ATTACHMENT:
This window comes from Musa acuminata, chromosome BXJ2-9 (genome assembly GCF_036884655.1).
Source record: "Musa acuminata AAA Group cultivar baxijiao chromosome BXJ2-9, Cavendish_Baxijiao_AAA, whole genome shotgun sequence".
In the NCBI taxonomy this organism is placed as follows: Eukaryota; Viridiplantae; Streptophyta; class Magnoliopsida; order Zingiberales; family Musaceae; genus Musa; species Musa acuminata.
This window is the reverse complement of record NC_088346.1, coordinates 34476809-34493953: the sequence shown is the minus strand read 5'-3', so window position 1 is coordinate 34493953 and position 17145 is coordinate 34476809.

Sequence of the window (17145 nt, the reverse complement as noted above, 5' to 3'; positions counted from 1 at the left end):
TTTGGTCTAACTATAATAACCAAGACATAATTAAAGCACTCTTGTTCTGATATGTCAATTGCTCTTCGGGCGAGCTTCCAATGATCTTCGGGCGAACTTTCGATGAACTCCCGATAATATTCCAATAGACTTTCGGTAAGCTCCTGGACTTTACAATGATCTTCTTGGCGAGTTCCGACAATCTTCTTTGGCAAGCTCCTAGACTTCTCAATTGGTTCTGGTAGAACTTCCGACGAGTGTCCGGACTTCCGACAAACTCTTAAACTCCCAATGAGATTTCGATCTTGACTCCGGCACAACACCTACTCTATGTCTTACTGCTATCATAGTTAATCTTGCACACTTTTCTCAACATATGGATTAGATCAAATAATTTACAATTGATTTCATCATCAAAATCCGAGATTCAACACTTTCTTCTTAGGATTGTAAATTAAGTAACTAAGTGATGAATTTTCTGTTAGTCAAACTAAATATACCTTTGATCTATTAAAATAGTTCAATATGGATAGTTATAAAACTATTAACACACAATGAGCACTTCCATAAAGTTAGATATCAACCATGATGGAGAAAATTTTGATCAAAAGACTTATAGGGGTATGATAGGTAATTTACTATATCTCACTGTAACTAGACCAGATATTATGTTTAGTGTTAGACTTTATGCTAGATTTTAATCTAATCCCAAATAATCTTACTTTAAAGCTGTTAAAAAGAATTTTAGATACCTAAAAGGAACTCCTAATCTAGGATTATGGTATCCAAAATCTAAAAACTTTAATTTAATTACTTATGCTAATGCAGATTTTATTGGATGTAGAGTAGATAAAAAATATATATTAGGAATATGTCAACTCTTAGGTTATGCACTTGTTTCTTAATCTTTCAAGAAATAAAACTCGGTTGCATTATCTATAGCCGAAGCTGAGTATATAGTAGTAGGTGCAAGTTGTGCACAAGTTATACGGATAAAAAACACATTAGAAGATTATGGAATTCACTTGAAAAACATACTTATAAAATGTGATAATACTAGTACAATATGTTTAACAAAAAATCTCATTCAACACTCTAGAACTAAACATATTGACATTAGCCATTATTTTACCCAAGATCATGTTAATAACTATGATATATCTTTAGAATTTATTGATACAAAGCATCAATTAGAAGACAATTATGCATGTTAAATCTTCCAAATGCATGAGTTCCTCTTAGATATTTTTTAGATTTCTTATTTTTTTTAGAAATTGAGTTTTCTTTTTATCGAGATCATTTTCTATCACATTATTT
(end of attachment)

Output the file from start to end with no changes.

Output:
This window comes from Musa acuminata, chromosome BXJ2-9 (genome assembly GCF_036884655.1).
Source record: "Musa acuminata AAA Group cultivar baxijiao chromosome BXJ2-9, Cavendish_Baxijiao_AAA, whole genome shotgun sequence".
In the NCBI taxonomy this organism is placed as follows: Eukaryota; Viridiplantae; Streptophyta; class Magnoliopsida; order Zingiberales; family Musaceae; genus Musa; species Musa acuminata.
This window is the reverse complement of record NC_088346.1, coordinates 34476809-34493953: the sequence shown is the minus strand read 5'-3', so window position 1 is coordinate 34493953 and position 17145 is coordinate 34476809.

Sequence of the window (17145 nt, the reverse complement as noted above, 5' to 3'; positions counted from 1 at the left end):
TTTGGTCTAACTATAATAACCAAGACATAATTAAAGCACTCTTGTTCTGATATGTCAATTGCTCTTCGGGCGAGCTTCCAATGATCTTCGGGCGAACTTTCGATGAACTCCCGATAATATTCCAATAGACTTTCGGTAAGCTCCTGGACTTTACAATGATCTTCTTGGCGAGTTCCGACAATCTTCTTTGGCAAGCTCCTAGACTTCTCAATTGGTTCTGGTAGAACTTCCGACGAGTGTCCGGACTTCCGACAAACTCTTAAACTCCCAATGAGATTTCGATCTTGACTCCGGCACAACACCTACTCTATGTCTTACTGCTATCATAGTTAATCTTGCACACTTTTCTCAACATATGGATTAGATCAAATAATTTACAATTGATTTCATCATCAAAATCCGAGATTCAACACTTTCTTCTTAGGATTGTAAATTAAGTAACTAAGTGATGAATTTTCTGTTAGTCAAACTAAATATACCTTTGATCTATTAAAATAGTTCAATATGGATAGTTATAAAACTATTAACACACAATGAGCACTTCCATAAAGTTAGATATCAACCATGATGGAGAAAATTTTGATCAAAAGACTTATAGGGGTATGATAGGTAATTTACTATATCTCACTGTAACTAGACCAGATATTATGTTTAGTGTTAGACTTTATGCTAGATTTTAATCTAATCCCAAATAATCTTACTTTAAAGCTGTTAAAAAGAATTTTAGATACCTAAAAGGAACTCCTAATCTAGGATTATGGTATCCAAAATCTAAAAACTTTAATTTAATTACTTATGCTAATGCAGATTTTATTGGATGTAGAGTAGATAAAAAATATATATTAGGAATATGTCAACTCTTAGGTTATGCACTTGTTTCTTAATCTTTCAAGAAATAAAACTCGGTTGCATTATCTATAGCCGAAGCTGAGTATATAGTAGTAGGTGCAAGTTGTGCACAAGTTATACGGATAAAAAACACATTAGAAGATTATGGAATTCACTTGAAAAACATACTTATAAAATGTGATAATACTAGTACAATATGTTTAACAAAAAATCTCATTCAACACTCTAGAACTAAACATATTGACATTAGCCATTATTTTACCCAAGATCATGTTAATAACTATGATATATCTTTAGAATTTATTGATACAAAGCATCAATTAGAAGACAATTATGCATGTTAAATCTTCCAAATGCATGAGTTCCTCTTAGATATTTTTTAGATTTCTTATTTTTTTTAGAAATTGAGTTTTCTTTTTATCGAGATCATTTTCTATCACATTATTT